Crostoni are basically just large slices of bread, topped with cheese (which at Fuori Porta, can be either mozzarella, Brie, pecorino, or gorgonzola) and other topping combinations including meats, veggies, or nuts. They’re popped in the oven so that the cheese melts and everything gets warm, and you as the eater, basically have your mind blown. My favorite combo, and the one I got most recently when I was there, was Brie with walnuts and honey.  Each bite is simultaenously gooey and cheesey, crunchy, sweet and savory. I think I could eat one every day for the rest of my life and never not love it.

Prosciutto and mushrooms under a blanket of melted pecorino. SO. FREAKIN.’ GOOD.

Flaneur on the other hand went with a more savory combination of pecorino, prosciutto cotto  and mushrooms. While I preferred mine, his was pretty damn good too. Really, most things covered in thick, melted cheese are bound to be good, but this crostone, with its earthy, sweet mushrooms and salty-sweet prosciutto (the sweeter cooked kind, not the cured variety) was really phenomenal.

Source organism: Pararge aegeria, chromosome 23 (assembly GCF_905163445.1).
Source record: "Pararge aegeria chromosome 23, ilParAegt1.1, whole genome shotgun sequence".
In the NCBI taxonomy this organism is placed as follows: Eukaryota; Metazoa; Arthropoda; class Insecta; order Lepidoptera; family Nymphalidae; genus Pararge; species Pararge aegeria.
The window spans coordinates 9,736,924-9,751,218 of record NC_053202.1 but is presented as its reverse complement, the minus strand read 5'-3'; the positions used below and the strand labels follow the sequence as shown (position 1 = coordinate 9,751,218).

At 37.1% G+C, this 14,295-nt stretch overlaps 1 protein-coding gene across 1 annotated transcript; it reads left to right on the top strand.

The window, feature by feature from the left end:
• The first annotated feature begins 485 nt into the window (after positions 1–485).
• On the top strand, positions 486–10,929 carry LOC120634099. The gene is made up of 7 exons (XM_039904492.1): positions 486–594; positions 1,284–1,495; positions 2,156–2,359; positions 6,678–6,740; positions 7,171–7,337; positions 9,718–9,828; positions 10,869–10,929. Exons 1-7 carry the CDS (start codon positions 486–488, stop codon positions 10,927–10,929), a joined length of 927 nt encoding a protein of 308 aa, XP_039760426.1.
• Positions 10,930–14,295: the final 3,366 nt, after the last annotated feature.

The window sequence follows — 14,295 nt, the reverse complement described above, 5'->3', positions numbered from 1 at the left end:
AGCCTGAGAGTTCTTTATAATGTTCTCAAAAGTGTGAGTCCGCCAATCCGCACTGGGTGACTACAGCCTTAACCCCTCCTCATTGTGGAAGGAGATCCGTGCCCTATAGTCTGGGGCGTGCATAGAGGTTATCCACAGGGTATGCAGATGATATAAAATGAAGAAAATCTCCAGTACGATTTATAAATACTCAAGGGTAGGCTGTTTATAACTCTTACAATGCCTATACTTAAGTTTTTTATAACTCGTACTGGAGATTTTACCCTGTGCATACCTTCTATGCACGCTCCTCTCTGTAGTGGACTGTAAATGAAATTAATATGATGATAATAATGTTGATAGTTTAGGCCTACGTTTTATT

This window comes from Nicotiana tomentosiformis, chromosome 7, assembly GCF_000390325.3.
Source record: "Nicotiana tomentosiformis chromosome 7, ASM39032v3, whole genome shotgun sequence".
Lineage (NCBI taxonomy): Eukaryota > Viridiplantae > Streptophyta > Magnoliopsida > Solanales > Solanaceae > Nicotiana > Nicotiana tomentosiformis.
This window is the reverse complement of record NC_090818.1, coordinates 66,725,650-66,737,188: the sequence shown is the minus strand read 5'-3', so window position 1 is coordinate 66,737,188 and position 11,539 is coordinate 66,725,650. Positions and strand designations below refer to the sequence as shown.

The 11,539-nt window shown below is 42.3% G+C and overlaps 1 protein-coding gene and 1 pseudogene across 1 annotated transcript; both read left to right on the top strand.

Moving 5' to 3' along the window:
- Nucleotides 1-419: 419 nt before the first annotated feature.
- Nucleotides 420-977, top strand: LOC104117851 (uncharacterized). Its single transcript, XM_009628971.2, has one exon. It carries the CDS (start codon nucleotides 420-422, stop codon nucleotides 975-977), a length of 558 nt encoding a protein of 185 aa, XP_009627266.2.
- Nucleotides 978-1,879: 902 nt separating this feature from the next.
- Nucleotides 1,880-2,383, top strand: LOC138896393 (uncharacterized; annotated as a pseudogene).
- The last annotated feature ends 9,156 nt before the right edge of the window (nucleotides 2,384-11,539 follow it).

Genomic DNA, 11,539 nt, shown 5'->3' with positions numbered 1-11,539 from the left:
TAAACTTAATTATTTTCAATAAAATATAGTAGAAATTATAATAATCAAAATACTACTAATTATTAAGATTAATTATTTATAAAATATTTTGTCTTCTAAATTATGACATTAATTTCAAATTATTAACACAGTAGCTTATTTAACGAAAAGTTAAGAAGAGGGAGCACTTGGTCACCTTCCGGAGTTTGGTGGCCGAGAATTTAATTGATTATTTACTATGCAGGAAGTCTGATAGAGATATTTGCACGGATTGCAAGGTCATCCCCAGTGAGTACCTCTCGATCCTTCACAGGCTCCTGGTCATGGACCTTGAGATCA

Yea I miss crossing the Ponte Vecchio at night, the view of the Duomo from Piazzale Michelangiolo, and being able to visit The Birth of Venus at the Uffizi, but let’s get real, I really, really miss those crostoni.

A bread pudding victory

I see foods in blogs, magazines, books and TV shows all the time that I want to eat, but rarely do I feel like actually making them. I usually just rather go the restaurant or store where they’re sold and cut straight to the chase. But every once in a while when the spirit moves me, I think, “You know what, I can make that.”